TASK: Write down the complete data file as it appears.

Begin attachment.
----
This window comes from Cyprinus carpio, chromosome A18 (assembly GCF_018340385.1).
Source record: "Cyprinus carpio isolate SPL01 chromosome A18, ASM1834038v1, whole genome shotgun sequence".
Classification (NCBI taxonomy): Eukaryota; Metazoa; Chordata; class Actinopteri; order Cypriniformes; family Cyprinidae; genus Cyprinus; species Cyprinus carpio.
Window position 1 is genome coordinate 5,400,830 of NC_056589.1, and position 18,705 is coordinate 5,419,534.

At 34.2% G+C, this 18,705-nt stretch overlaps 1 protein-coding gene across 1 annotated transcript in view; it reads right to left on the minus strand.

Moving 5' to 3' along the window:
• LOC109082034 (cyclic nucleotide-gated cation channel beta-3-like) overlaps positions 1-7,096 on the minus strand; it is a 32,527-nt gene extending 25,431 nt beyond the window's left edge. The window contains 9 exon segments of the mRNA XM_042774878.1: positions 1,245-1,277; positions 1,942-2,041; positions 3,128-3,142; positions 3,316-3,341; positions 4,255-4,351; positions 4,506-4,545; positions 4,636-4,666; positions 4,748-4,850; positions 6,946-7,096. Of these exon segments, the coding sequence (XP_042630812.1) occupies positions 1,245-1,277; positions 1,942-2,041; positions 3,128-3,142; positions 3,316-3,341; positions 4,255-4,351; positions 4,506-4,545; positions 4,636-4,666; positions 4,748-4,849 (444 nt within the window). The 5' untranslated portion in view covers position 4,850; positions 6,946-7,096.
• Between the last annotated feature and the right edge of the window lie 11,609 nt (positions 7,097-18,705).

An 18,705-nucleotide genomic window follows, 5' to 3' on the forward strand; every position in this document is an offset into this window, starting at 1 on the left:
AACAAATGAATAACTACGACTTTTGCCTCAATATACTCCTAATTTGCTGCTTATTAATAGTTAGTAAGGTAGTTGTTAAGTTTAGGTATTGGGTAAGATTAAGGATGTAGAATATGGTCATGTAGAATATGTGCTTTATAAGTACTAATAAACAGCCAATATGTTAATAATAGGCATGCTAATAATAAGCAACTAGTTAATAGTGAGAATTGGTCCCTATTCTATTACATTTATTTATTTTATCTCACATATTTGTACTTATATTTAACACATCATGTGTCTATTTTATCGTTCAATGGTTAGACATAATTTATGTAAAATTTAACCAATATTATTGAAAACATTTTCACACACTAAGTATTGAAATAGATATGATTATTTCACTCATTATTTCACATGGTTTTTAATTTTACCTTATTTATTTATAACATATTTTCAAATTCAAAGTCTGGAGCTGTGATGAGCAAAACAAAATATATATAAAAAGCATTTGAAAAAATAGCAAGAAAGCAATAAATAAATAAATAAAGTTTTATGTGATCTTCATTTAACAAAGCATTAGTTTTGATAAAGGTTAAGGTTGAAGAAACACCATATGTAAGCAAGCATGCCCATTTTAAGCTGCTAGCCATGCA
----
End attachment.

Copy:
This window comes from Cyprinus carpio, chromosome A18 (assembly GCF_018340385.1).
Source record: "Cyprinus carpio isolate SPL01 chromosome A18, ASM1834038v1, whole genome shotgun sequence".
Classification (NCBI taxonomy): Eukaryota; Metazoa; Chordata; class Actinopteri; order Cypriniformes; family Cyprinidae; genus Cyprinus; species Cyprinus carpio.
Window position 1 is genome coordinate 5,400,830 of NC_056589.1, and position 18,705 is coordinate 5,419,534.

At 34.2% G+C, this 18,705-nt stretch overlaps 1 protein-coding gene across 1 annotated transcript in view; it reads right to left on the minus strand.

Moving 5' to 3' along the window:
• LOC109082034 (cyclic nucleotide-gated cation channel beta-3-like) overlaps positions 1-7,096 on the minus strand; it is a 32,527-nt gene extending 25,431 nt beyond the window's left edge. The window contains 9 exon segments of the mRNA XM_042774878.1: positions 1,245-1,277; positions 1,942-2,041; positions 3,128-3,142; positions 3,316-3,341; positions 4,255-4,351; positions 4,506-4,545; positions 4,636-4,666; positions 4,748-4,850; positions 6,946-7,096. Of these exon segments, the coding sequence (XP_042630812.1) occupies positions 1,245-1,277; positions 1,942-2,041; positions 3,128-3,142; positions 3,316-3,341; positions 4,255-4,351; positions 4,506-4,545; positions 4,636-4,666; positions 4,748-4,849 (444 nt within the window). The 5' untranslated portion in view covers position 4,850; positions 6,946-7,096.
• Between the last annotated feature and the right edge of the window lie 11,609 nt (positions 7,097-18,705).

An 18,705-nucleotide genomic window follows, 5' to 3' on the forward strand; every position in this document is an offset into this window, starting at 1 on the left:
AACAAATGAATAACTACGACTTTTGCCTCAATATACTCCTAATTTGCTGCTTATTAATAGTTAGTAAGGTAGTTGTTAAGTTTAGGTATTGGGTAAGATTAAGGATGTAGAATATGGTCATGTAGAATATGTGCTTTATAAGTACTAATAAACAGCCAATATGTTAATAATAGGCATGCTAATAATAAGCAACTAGTTAATAGTGAGAATTGGTCCCTATTCTATTACATTTATTTATTTTATCTCACATATTTGTACTTATATTTAACACATCATGTGTCTATTTTATCGTTCAATGGTTAGACATAATTTATGTAAAATTTAACCAATATTATTGAAAACATTTTCACACACTAAGTATTGAAATAGATATGATTATTTCACTCATTATTTCACATGGTTTTTAATTTTACCTTATTTATTTATAACATATTTTCAAATTCAAAGTCTGGAGCTGTGATGAGCAAAACAAAATATATATAAAAAGCATTTGAAAAAATAGCAAGAAAGCAATAAATAAATAAATAAAGTTTTATGTGATCTTCATTTAACAAAGCATTAGTTTTGATAAAGGTTAAGGTTGAAGAAACACCATATGTAAGCAAGCATGCCCATTTTAAGCTGCTAGCCATGCA